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Vigil honors slain food deliveryman Zhiwen Yan

Last week, the Forest Hills community came together for a candlelight vigil in front of Great Wall Chinese Restaurant to honor Zhiwen Yan, a food delivery worker who was killed at the end of April.

Yan, who lived in Middle Village, was fatally shot on the night of April 30 while riding his scooter on his way to deliver food in Forest Hills.

He was 45 years old, and leaves behind a wife and three children.

Ethan Felder and Donghui Zang organized a candlelight vigil to honor the life and legacy of Zhiwen Yan.

“He was a kind and beautiful soul. And to think how he did everything right in life as an immigrant: he worked three jobs and he leaves three children behind. He epitomizes what we all strive for as Americans,” said Ethan Felder, a labor lawyer and candidate running for NYS Assembly District 28, who co-organized the vigil. “The fact that he had that all taken away two weeks ago… it really strikes at the heart of who we are. That is why we had to memorialize his life and what happened to him and his family, and to our community.”

Zhiwen Yan’s wife, Kunying Zhao, was comforted by the community during her time of grief, and spoke out about how she feels and what the city should be doing to help.

“New York City, you owe me a life. You owe me a husband. You owe an explanation to the Chinese community,” she said through a translator.

She emphasized that Yan and his coworkers had been threatened for months prior to his death, and said that police could have taken protective measures to prevent the worst from happening.

“He should have been able to watch his children growing up, but everything ended,” she continued. “We want New York City to give us an explanation.”

Kai Yang, manager of Great Wall, shared a powerful speech with attendees, demanding justice for his former employee.

Yan was a beloved member of the community, best known for his signature greeting, “Hello, my friend.”

Several residents took turns with the microphone to share their stories about him.

“I knew Mr. Yan for over 25 years. He was the best delivery guy you can ever ask for,” one resident, Ariel, said.
“If you ordered from Great Wall when he was alive, you got your food in 15 minutes or less — no matter how far you lived, or how much food you ordered,” he continued. “I’m so heartbroken.”

“This is a terrible loss to the entire community. He reached so many different people, and I think that just goes to show by how many people showed up to the vigil,” another resident, Michael, said.

“I have met many people over the past several days on my walk to Walgreens, saying they would see him on his scooter, always working,” he added. “He was the hardest working man I know in the neighborhood.”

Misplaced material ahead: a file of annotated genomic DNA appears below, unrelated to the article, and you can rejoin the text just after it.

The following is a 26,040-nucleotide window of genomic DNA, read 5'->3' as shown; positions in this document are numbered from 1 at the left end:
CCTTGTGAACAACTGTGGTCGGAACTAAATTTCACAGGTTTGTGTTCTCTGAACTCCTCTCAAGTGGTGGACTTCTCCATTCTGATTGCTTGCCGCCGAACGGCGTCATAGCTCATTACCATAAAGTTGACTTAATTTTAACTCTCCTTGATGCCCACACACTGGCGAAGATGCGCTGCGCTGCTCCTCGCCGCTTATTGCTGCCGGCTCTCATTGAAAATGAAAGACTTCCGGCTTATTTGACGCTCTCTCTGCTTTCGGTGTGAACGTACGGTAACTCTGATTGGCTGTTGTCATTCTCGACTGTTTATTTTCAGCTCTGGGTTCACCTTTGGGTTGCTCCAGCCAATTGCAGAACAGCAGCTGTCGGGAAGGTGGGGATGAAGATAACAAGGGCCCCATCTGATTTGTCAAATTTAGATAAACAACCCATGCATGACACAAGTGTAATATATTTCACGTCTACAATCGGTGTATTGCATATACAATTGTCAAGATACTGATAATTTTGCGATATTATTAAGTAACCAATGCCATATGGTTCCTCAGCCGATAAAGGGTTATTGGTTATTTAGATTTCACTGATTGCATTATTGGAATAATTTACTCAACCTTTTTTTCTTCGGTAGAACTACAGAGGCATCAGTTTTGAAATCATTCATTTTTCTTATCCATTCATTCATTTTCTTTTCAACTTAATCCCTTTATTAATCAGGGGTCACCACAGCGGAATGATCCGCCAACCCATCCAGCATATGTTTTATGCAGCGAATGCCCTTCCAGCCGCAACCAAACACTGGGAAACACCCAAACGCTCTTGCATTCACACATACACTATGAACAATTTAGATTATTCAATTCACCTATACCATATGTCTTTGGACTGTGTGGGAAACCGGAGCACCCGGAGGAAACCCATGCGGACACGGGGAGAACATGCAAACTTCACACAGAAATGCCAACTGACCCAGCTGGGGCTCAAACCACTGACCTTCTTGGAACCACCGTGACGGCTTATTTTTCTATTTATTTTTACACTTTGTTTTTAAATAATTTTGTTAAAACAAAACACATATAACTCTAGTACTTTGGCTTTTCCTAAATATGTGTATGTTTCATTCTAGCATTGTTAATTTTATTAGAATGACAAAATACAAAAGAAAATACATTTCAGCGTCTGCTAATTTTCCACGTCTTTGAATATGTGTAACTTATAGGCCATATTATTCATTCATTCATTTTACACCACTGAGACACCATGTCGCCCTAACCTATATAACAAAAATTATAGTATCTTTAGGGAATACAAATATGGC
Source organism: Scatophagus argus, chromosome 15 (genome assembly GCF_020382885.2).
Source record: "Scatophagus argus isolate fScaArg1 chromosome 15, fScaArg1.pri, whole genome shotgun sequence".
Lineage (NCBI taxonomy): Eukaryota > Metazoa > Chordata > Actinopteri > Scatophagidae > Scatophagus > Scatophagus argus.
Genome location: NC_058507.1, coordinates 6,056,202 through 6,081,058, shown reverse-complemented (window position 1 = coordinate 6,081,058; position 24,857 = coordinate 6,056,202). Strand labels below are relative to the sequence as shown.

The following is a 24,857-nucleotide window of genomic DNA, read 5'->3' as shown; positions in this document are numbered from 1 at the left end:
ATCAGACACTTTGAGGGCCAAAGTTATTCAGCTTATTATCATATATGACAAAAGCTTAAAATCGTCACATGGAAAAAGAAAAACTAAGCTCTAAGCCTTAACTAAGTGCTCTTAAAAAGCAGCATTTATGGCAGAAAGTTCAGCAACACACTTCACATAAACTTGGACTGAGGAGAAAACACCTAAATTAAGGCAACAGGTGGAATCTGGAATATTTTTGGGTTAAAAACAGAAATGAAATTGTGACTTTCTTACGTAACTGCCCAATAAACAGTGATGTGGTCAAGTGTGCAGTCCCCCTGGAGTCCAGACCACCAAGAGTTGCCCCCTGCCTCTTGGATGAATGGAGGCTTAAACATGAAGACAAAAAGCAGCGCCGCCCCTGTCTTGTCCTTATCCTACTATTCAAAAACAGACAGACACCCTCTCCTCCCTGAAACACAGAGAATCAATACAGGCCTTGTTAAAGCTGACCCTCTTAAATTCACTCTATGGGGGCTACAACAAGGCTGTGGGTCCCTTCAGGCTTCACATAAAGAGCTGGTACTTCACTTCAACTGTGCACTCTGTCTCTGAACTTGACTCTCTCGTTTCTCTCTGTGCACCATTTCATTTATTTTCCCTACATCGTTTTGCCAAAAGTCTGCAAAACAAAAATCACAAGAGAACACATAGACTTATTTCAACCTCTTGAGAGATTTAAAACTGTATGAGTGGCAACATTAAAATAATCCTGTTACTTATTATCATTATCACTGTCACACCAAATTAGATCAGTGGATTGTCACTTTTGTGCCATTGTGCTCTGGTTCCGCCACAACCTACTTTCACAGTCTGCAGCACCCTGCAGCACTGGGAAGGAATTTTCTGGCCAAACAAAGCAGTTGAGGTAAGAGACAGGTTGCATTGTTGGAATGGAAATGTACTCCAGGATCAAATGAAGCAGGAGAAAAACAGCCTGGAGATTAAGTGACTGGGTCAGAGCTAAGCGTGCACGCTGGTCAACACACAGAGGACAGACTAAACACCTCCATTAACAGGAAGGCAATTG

Kai Yang, the manager of Great Wall who worked with Yan for more than 10 years, shared a powerful speech with attendees, demanding justice for his former employee.

“He was taking care of the neighborhood, delivering to the neighbors who needed food. And then without any notice, that guy came out and shot him. His blood is spilled at the crosswalk of the streets in this neighborhood,” Yang said through a translator.

“This is an insult to the city, and something we need to look into and take care of,” he continued. “My workers and I are still working in fear. We are in fear for our own lives and safety working here every day.”

He addressed the racism against Asian Americans that came out of the pandemic, which has affected the success of his business, and resulted in his workers being verbally assaulted with racial slurs.

Community members from all walks of life stood beside Yan’s wife to support her

“We deserve safety. We deserve peace so we can make our living and we can make this city somewhere worth living,” he said.
Donghui Zang, a candidate for District Leader of the 28th Assembly District, said that despite Yan’s death taking place nearly three weeks ago, his family has still not secured a place to bury him.

He said that he and the community are doing what they can to help them with this process, along with help from Uber Eats, where he also worked, and other Asian community leaders and elected officials.

“Saying ‘stop Asian hate’ is not enough. You need to prosecute and charge the criminals to the maximum extent of the law,” Zang said. “The penalty is too low so it doesn’t scare off the people who commit crimes: murder, robberies, and shootings in the subways. It’s still not enough, and we have to revise the law so people can feel safe and restore the peace.”

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